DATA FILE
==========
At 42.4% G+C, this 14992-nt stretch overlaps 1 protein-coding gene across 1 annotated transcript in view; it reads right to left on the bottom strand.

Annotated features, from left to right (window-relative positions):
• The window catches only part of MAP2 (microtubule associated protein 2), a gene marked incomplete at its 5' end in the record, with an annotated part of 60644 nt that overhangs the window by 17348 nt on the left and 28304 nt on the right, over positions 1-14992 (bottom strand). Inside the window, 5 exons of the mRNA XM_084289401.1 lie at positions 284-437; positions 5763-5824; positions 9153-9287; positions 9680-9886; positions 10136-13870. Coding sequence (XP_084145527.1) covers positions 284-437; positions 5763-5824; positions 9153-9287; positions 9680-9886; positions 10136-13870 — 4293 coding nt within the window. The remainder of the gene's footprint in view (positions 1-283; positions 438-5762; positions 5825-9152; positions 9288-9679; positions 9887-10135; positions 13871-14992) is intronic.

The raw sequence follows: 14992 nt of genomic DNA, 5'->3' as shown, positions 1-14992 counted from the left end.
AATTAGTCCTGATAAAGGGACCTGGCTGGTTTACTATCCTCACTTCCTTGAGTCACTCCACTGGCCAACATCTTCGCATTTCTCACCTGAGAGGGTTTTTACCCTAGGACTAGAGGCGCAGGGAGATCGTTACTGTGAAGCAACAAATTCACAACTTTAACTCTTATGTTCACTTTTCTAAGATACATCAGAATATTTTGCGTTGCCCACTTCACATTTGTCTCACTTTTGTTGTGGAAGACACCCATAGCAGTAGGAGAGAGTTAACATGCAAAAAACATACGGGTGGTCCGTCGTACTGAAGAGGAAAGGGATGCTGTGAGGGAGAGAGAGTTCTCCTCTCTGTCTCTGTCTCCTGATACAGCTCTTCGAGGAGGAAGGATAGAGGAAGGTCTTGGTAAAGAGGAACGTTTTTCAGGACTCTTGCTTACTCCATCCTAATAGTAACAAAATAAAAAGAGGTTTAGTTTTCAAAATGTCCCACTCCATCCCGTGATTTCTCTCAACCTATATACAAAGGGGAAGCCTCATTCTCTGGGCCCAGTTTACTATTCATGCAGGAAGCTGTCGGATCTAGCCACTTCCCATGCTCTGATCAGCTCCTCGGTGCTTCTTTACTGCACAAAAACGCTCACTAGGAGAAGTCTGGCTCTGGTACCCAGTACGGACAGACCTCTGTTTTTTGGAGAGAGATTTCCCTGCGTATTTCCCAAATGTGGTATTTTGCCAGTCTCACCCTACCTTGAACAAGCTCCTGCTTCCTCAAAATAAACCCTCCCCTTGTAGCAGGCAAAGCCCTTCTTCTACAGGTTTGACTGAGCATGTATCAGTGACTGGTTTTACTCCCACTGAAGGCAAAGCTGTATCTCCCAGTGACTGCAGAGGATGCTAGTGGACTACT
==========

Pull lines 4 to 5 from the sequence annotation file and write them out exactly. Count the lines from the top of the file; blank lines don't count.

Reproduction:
The raw sequence follows: 14992 nt of genomic DNA, 5'->3' as shown, positions 1-14992 counted from the left end.
AATTAGTCCTGATAAAGGGACCTGGCTGGTTTACTATCCTCACTTCCTTGAGTCACTCCACTGGCCAACATCTTCGCATTTCTCACCTGAGAGGGTTTTTACCCTAGGACTAGAGGCGCAGGGAGATCGTTACTGTGAAGCAACAAATTCACAACTTTAACTCTTATGTTCACTTTTCTAAGATACATCAGAATATTTTGCGTTGCCCACTTCACATTTGTCTCACTTTTGTTGTGGAAGACACCCATAGCAGTAGGAGAGAGTTAACATGCAAAAAACATACGGGTGGTCCGTCGTACTGAAGAGGAAAGGGATGCTGTGAGGGAGAGAGAGTTCTCCTCTCTGTCTCTGTCTCCTGATACAGCTCTTCGAGGAGGAAGGATAGAGGAAGGTCTTGGTAAAGAGGAACGTTTTTCAGGACTCTTGCTTACTCCATCCTAATAGTAACAAAATAAAAAGAGGTTTAGTTTTCAAAATGTCCCACTCCATCCCGTGATTTCTCTCAACCTATATACAAAGGGGAAGCCTCATTCTCTGGGCCCAGTTTACTATTCATGCAGGAAGCTGTCGGATCTAGCCACTTCCCATGCTCTGATCAGCTCCTCGGTGCTTCTTTACTGCACAAAAACGCTCACTAGGAGAAGTCTGGCTCTGGTACCCAGTACGGACAGACCTCTGTTTTTTGGAGAGAGATTTCCCTGCGTATTTCCCAAATGTGGTATTTTGCCAGTCTCACCCTACCTTGAACAAGCTCCTGCTTCCTCAAAATAAACCCTCCCCTTGTAGCAGGCAAAGCCCTTCTTCTACAGGTTTGACTGAGCATGTATCAGTGACTGGTTTTACTCCCACTGAAGGCAAAGCTGTATCTCCCAGTGACTGCAGAGGATGCTAGTGGACTACT